So what exactly is Astaxanthin?

Astaxanthin is a bright red carotenoid that it is extracted from the green haematococcus pluvialis alga. This alga contains the highest known concentration of natural Astaxanthin. It is cultivated in shallow ponds at the point where it turns from green to red, like autumn leaves. The alga works best apparently when mixed with oil. The powerful new Bio-Xanthin supplement is formulated with safflower oil to ensure its maximum potency and usability by the human body is achieved.

Studies show that carotenoids are able to prevent infection. Given that astaxanthin is one of the most potent carotenoids, it follows that it is more active in enhancing the immune response in animals and humans than beta-carotene (2). And this immune system enhancement occurs at dosages as low as 2mg per day.

Carotenoids stimulate the immune system. Furthermore, astaxanthin significantly increases the number of IgG and IgM antibody-secreting cells – the ‘good guys’ that spring into action to defend the body when an infection occurs. Interestingly, tests by Jyonouhi in 1996 showed Astaxanthin to be the only carotenoid to significantly increase the number of IgG cells, even beta carotene didn’t have the same positive effect.

Importantly, Astaxanthin can cross the blood/brain barrier and bond directly with body tissues. Thus its antioxidant benefits reach the brain and central nervous system directly and exert their effect deep into the body. Other antioxidants including beta carotene and lycopene do not have these bonding sites.

As it is relitively cheap, Astaxanthin is a viable way for us to boost our immune systems.

Energy saving light bulbs and mercury

Low-energy light bulbs, as the name would suggest, are great for energy saving but it has recently been noticed that they contain small amounts of mercury which has people worried.

Mercury is a toxic metal traditionally used in thermometers. Up to 5 milligrams can be found in energy saving bulbs compared to the 3 grams you would find in the thermometer.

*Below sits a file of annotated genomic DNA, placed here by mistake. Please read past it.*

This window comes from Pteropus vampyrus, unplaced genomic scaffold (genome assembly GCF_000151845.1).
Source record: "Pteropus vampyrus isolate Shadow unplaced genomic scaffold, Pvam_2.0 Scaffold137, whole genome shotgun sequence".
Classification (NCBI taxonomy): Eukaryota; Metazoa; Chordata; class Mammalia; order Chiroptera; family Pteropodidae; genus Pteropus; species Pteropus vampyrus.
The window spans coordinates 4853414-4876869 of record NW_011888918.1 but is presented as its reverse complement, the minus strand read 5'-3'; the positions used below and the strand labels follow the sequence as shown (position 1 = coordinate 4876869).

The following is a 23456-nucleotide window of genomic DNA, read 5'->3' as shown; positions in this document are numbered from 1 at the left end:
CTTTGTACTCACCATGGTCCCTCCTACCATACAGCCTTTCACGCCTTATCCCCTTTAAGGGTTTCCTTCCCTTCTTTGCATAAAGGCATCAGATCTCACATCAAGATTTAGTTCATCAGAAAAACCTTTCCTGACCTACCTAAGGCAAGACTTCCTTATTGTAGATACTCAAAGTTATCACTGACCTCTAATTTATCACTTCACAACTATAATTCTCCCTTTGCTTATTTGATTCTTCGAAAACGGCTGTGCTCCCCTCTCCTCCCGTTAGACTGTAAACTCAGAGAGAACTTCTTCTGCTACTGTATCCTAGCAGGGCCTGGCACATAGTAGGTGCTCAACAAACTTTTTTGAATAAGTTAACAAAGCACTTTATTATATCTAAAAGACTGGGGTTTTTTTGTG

“No amount of mercury is good for you, but the very small amount contained in a single modern CFL is unlikely to cause any harm, even if the lamp should be broken,’ says the UK Department for environment, food and rural affairs (Defra).”

Mercury is present in every compact fluorescent lightbulb (CFL), and always has been – strip lighting typically found in kitchens and garages are prime examples, but on the plus side, the amounts of the liquid metal they do contain are now a fraction of the 100 milligrams that could be found in first generation bulbs.

Louise Molloy from the environmental group Greenpeace said that “Rather than being worried about the mercury these light bulbs contain, the general public should be reassured that using them will actually reduce the amount of mercury overall in our atmosphere.”

“More mercury is emitted by fossil-fuel fired power plants when producing electricity for the incandescent lights, than for the energy-saving CFLs.”

What does need to be addressed however is the lack of information on energy-saving packaging about how to safely dispose of these trace elements of mercury. The lighting industry and the government say the risk of mercury pollution posed by low-energy bulbs is minimal, but:

“Official advice from the Department of the Environment states that if a low-energy bulb is smashed, the room needs to be vacated for at least 15 minutes.

A vacuum cleaner should not be used to clear up the debris, and care should be taken not to inhale the dust.

Instead, rubber gloves should be used, and the broken bulb put into a sealed plastic bag – which should be taken to the local council for disposal.”

When a bulb blows in the house, are we expected to walk to the local town hall and give it to the receptionist?

Kevin Verdun of the Lighting Association said:

“warnings on how to safely dispose of smashed bulbs “might” be put on packaging in future, if the government and the public demanded it.”


Recycled toilet paper: how green is it, really? writes about recycled toiler paper:

A friend of mine recently posed a delicate question about recycled loo paper, and how it manages to look so white. Doesn’t that imply we’re putting a whole load of bleach near our nether regions? I remember the first recycled loo paper back in the 90s, and I’m sure I didn’t imagine it when I say that you could actually see the letters from the newsprint they’d used to make it! But not so anymore…it’s whiter than white these days.

So how do they do it? The answer, as feared, is chemicals.

As mentioned in the article, GoodnessDirect sell recycled loo roll, unbleached and undyed – the only way to do without such chemicals and stay green(er).